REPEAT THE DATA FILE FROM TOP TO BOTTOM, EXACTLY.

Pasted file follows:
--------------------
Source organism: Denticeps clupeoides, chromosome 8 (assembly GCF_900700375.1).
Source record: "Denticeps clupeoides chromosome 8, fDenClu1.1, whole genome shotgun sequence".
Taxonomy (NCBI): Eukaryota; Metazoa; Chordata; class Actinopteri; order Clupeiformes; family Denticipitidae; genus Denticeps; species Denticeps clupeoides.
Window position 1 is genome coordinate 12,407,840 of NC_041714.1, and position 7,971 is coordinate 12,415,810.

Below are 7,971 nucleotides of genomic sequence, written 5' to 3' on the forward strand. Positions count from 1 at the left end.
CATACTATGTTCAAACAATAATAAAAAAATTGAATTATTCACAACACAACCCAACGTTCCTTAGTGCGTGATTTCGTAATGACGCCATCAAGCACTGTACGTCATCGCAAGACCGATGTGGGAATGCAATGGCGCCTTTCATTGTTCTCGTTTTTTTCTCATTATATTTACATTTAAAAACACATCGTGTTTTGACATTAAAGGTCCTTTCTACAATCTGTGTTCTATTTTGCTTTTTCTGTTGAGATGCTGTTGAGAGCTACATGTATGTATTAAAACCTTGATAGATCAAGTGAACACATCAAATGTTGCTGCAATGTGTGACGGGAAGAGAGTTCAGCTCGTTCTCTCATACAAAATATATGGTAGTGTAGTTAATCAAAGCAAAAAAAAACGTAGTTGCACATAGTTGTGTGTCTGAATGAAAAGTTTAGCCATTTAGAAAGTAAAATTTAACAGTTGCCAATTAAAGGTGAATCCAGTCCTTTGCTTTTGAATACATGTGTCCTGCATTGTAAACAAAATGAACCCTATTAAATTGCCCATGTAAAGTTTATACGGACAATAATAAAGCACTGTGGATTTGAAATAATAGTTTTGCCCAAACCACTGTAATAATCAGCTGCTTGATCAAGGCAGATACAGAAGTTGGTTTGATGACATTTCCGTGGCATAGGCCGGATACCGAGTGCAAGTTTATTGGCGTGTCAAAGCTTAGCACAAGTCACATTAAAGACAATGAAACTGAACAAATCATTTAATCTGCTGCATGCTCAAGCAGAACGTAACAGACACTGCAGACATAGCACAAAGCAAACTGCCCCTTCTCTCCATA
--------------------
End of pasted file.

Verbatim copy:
Source organism: Denticeps clupeoides, chromosome 8 (assembly GCF_900700375.1).
Source record: "Denticeps clupeoides chromosome 8, fDenClu1.1, whole genome shotgun sequence".
Taxonomy (NCBI): Eukaryota; Metazoa; Chordata; class Actinopteri; order Clupeiformes; family Denticipitidae; genus Denticeps; species Denticeps clupeoides.
Window position 1 is genome coordinate 12,407,840 of NC_041714.1, and position 7,971 is coordinate 12,415,810.

Below are 7,971 nucleotides of genomic sequence, written 5' to 3' on the forward strand. Positions count from 1 at the left end.
CATACTATGTTCAAACAATAATAAAAAAATTGAATTATTCACAACACAACCCAACGTTCCTTAGTGCGTGATTTCGTAATGACGCCATCAAGCACTGTACGTCATCGCAAGACCGATGTGGGAATGCAATGGCGCCTTTCATTGTTCTCGTTTTTTTCTCATTATATTTACATTTAAAAACACATCGTGTTTTGACATTAAAGGTCCTTTCTACAATCTGTGTTCTATTTTGCTTTTTCTGTTGAGATGCTGTTGAGAGCTACATGTATGTATTAAAACCTTGATAGATCAAGTGAACACATCAAATGTTGCTGCAATGTGTGACGGGAAGAGAGTTCAGCTCGTTCTCTCATACAAAATATATGGTAGTGTAGTTAATCAAAGCAAAAAAAAACGTAGTTGCACATAGTTGTGTGTCTGAATGAAAAGTTTAGCCATTTAGAAAGTAAAATTTAACAGTTGCCAATTAAAGGTGAATCCAGTCCTTTGCTTTTGAATACATGTGTCCTGCATTGTAAACAAAATGAACCCTATTAAATTGCCCATGTAAAGTTTATACGGACAATAATAAAGCACTGTGGATTTGAAATAATAGTTTTGCCCAAACCACTGTAATAATCAGCTGCTTGATCAAGGCAGATACAGAAGTTGGTTTGATGACATTTCCGTGGCATAGGCCGGATACCGAGTGCAAGTTTATTGGCGTGTCAAAGCTTAGCACAAGTCACATTAAAGACAATGAAACTGAACAAATCATTTAATCTGCTGCATGCTCAAGCAGAACGTAACAGACACTGCAGACATAGCACAAAGCAAACTGCCCCTTCTCTCCATA